ROBOTICS AND AUTONOMOUS SYSTEMS
Northrop Grumman Still Hoping for Reversal of Euro Hawk Cancelation
Despite the cancelation of Germany’s Euro Hawk unmanned air vehicle program in May, Northrop Grumman isn’t throwing in the towel just yet. Company officials continue to discuss with the German government potential ways to salvage the program, said the president of the firm's aerospace systems.
European laws governing air space — and not the capability of the UAV itself — are preventing the Euro Hawk’s adoption, said Tom Vice during an Aug. 20 news conference.
"We believe it’s the right vehicle for the Germans. We think that the technologies associated with the entire system, the vehicle, the sensor ... [are] right,” he said. “The challenge is understanding how to operate it in German air space, and so we believe that the need is still there.”
The Euro Hawk is the first international version of the RQ-4 Global Hawk, which is flown by the U.S. Air Force for surveillance missions. The German air force planned to buy four drones before the government abandoned the program amidst concerns that it wasn’t certifiable under International Civil Aviation Organization standards.
The Euro Hawk’s cancellation has ignited a firestorm of scandal and criticism in Germany. The country's parliament in July conducted an investigation into the failure of the $875 million program, and
Defense Minister Thomas de Maizier has faced calls to step down from his post, reported German news outlet Deutsche Welle.
Northrop officials, however, are hoping the German government can be persuaded to rethink the cancellation.
“We don’t think that it's time to give up. We think that they have a good answer, a good team, a good solution, and so we're continuing to provide options,” Vice said. “They're considering them, and we just have to work our way through them."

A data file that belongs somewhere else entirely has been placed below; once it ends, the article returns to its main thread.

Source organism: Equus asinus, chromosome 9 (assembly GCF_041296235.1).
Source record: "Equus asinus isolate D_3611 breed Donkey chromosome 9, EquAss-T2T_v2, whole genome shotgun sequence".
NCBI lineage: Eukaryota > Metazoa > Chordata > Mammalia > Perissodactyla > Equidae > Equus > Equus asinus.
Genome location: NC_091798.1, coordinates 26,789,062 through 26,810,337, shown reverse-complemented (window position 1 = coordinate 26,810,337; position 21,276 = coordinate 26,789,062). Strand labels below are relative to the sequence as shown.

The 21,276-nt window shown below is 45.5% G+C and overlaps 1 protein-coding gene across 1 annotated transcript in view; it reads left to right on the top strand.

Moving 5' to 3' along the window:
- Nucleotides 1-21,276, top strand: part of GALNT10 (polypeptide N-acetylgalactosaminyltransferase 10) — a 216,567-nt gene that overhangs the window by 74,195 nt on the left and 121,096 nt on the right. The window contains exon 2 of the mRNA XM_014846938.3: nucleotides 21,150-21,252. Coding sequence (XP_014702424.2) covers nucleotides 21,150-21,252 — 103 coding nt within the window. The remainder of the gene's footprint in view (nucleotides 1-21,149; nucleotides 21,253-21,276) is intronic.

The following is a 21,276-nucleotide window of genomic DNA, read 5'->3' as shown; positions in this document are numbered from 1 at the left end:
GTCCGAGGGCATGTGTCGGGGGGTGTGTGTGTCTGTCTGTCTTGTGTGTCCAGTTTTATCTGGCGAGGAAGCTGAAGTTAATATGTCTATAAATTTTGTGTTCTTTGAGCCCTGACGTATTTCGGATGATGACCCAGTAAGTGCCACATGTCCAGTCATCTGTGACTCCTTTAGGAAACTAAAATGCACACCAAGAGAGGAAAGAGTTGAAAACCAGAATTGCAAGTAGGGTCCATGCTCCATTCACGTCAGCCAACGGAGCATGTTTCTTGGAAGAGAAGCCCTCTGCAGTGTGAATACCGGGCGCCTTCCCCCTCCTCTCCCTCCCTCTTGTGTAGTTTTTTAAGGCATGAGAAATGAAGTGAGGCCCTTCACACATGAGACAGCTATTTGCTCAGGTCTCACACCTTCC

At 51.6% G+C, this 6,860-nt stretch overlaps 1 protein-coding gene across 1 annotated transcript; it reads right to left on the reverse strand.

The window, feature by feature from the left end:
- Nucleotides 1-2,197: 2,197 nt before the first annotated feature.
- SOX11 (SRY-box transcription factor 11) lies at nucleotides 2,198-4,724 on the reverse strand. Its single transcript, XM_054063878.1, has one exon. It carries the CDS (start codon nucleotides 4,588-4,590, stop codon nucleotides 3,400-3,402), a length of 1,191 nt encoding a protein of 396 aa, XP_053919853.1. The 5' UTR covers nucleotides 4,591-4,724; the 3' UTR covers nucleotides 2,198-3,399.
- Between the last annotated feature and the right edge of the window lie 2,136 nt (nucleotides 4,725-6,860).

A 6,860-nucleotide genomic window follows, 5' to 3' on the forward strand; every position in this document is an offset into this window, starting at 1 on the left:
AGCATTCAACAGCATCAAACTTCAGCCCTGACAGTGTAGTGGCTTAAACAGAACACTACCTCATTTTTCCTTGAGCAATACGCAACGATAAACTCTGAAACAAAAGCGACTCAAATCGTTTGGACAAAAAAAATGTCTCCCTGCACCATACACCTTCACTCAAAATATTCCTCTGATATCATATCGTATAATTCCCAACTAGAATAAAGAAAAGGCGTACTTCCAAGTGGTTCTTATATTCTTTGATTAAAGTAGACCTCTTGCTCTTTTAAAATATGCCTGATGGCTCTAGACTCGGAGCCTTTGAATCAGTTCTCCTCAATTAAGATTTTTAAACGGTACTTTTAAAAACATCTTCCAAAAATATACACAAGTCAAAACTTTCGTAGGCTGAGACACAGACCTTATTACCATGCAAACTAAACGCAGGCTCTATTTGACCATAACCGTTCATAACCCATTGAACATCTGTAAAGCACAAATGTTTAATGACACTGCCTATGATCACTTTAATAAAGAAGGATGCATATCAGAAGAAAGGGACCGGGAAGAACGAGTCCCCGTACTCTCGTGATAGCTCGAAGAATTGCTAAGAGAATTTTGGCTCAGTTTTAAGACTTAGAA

"The Euro Hawk is continuing to make great progress,” he continued, noting that the aircraft last week completed one of its longest flights by operating more than 25 hours in European airspace.
Germany’s ministry of defense awarded Northrop Grumman a contract for the Euro Hawk in 2007, according to company information. Northrop was tasked with building the Euro Hawk vehicle, which is bigger than its U.S. cousin. EADS subsidiary Cassidian manufactured its signal intelligence sensors.
Despite the problems in Germany, the company still sees immense potential to sell UAVs to the international market, Vice said. He pointed to Australia, Japan and South Korea specifically as potential customers for unmanned systems.
On the domestic side, the Global Hawk program is mired in its own problems. That UAV has come under fire from its Air Force operators as being too costly, and the service has proposed putting the Block 30 model fleet in storage.
However, Northrop Grumman is trying to drive down the cost per flight hour, Vice said. "The Global Hawk program today has 97 percent of its life still in front of us. It’s a maturing program. … If you look over the last several years we think we have been making great strides in bringing the cost of that system down."